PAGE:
- Richest Celebrities › Actors
- Net Worth:
- $8 Million
- Date of Birth:
- Oct 18, 1935 – Dec 12, 2006 (71 years old)
- Place of Birth:
- 6 ft 2 in (1.88 m)
- United States of America
💰 Compare Peter Boyle’s Net Worth
- Early Life and Education
- Career Beginnings
- Film Career
- Television Career
- Everybody Loves Raymond Salary
- Personal Life and Death
What was Peter Boyle’s Net Worth and Salary?
Peter Boyle was an American actor who had a net worth of $8 million at the time of his death in 2006. Peter Boyle was best known for playing Frank Barone on the CBS television sitcom “Everybody Loves Raymond.” He also starred in numerous films, such as “Joe,” “The Candidate,” “The Friends of Eddie Coyle,” “Young Frankenstein,” and “Monster’s Ball.” Among his many other credits, Boyle guest-starred on “The X-Files” and won an Emmy Award for his performance.
Early Life and Education
Peter Boyle was born on October 18, 1935 in Norristown, Pennsylvania as the youngest of three children of Alice and Francis. His siblings are Alice and Sidney. Raised Catholic in Philadelphia, Boyle attended St. Francis de Sales School and West Philadelphia Catholic High School for Boys. After graduating in 1953, he spent three years in formation with the Catholic teaching order the De La Salle Brothers. Boyle earned his BA degree from La Salle University in 1957, and then left the order. He went on to attend officer candidate school, graduating in 1959. Although he was subsequently commissioned as an ensign in the US Navy, Boyle suffered a nervous breakdown that curtailed his military career. He decided to pursue acting, and studied at the HB Studio in New York City under Uta Hagen.
Before acting in films, Boyle played Murray the cop in a touring production of Neil Simon’s “The Odd Couple.” After leaving the tour in Chicago, he joined the Second City improv ensemble.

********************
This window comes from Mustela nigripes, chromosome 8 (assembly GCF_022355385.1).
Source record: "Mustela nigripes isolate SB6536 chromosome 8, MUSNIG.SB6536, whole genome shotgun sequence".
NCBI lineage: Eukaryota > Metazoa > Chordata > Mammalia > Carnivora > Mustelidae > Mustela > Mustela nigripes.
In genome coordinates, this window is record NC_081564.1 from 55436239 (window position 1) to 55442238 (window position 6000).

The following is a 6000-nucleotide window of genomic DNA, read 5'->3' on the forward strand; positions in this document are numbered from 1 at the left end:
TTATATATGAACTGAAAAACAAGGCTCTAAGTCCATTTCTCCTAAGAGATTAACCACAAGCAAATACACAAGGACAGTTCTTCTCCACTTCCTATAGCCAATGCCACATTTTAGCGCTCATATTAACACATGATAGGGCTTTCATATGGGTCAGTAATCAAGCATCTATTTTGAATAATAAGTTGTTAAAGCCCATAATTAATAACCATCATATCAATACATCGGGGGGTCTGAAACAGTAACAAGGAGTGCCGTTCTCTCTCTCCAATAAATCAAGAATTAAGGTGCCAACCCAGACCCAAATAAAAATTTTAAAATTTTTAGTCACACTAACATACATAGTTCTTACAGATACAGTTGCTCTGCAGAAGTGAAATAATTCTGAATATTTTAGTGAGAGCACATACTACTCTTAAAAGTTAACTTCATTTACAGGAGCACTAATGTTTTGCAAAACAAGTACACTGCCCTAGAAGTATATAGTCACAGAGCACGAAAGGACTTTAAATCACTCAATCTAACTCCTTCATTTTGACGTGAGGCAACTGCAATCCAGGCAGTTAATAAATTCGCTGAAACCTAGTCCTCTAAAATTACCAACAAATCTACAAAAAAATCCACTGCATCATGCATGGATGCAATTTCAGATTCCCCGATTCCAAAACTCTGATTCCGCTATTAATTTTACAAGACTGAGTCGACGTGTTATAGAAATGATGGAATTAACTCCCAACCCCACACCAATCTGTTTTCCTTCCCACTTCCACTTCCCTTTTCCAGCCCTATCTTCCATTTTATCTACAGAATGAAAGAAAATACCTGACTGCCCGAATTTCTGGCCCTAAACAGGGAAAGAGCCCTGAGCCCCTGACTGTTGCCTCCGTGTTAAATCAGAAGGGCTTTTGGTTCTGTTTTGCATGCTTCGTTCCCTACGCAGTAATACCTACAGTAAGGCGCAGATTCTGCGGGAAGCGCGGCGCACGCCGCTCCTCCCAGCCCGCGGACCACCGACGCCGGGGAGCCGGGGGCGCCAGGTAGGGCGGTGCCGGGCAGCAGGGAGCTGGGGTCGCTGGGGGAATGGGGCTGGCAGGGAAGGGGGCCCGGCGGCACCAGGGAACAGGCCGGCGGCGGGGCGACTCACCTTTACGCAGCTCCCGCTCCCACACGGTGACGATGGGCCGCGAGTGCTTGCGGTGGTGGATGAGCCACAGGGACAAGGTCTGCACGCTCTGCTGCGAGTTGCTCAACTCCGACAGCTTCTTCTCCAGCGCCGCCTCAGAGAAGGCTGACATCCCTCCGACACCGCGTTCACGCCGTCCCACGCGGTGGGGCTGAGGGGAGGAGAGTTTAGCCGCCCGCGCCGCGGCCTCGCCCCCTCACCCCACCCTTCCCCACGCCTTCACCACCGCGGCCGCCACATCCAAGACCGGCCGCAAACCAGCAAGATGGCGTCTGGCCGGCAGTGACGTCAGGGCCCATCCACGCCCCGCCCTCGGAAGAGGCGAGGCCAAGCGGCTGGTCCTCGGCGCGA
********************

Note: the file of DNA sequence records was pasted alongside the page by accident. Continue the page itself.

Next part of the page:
After brief roles in the Chicago films “Medium Cool” and “The Monitors,” Boyle had his breakthrough playing the titular character in the 1970 film “Joe.” The film was fairly controversial for its rough language and gritty violence. Boyle next starred in “T.R. Baskin” and “The Candidate.” In 1973, he appeared in four films: “Steelyard Blues,” “Slither,” “Kid Blue,” and “The Friends of Eddie Coyle.” Boyle had one of his most iconic roles in 1974, playing Frankenstein’s monster in Mel Brooks‘s parody film “Young Frankenstein.” The same year, he starred in the crime film “Crazy Joe” and the British comedy “Ghost in the Noonday Sun.” Over the remainder of the decade, Boyle appeared in “Taxi Driver,” “Swashbuckler,” “F.I.S.T.,” “The Brink’s Job,” “Hardcore,” and “Beyond the Poseidon Adventure.” He continued his prolific acting in the 1980s, starting with roles in “Where the Buffalo Roam,” “In God We Tru$t,” and “Outland.” Boyle was subsequently in “Hammett,” “Yellowbeard,” “Johnny Dangerously,” and “Turk 182.” His credits in the latter half of the decade include the comedies “Surrender,” “Red Heat,” “The Dream Team,” and “Speed Zone.”
Kicking off the 1990s, Boyle starred in the science-fiction thriller “Solar Crisis” and the crime drama “Men of Respect.” He followed those with such titles as “Kickboxer 2: The Road Back,” “Honeymoon in Vegas,” “Malcolm X,” “Bulletproof Heart,” “The Shadow,” and “The Santa Clause.” In 1995, Boyle had notable roles in the family comedy “Born to Be Wild” and the romcom “While You Were Sleeping.” He was in another romcom, “Milk & Money,” in 1996. Boyle subsequently returned to family comedies with roles in “That Darn Cat” and “Dr. Dolittle.” Switching to much more adult fare, he played the bigoted father of Billy Bob Thornton‘s character in the 2001 romantic drama “Monster’s Ball.” After that, Boyle was in the Eddie Murphy science-fiction comedy “The Adventures of Pluto Nash.” His final film credits included “Scooby-Doo 2: Monsters Unleashed,” “The Santa Clause 3: The Escape Clause,” and “All Roads Lead Home.” The lattermost film was released in 2008 two years after Boyle’s passing.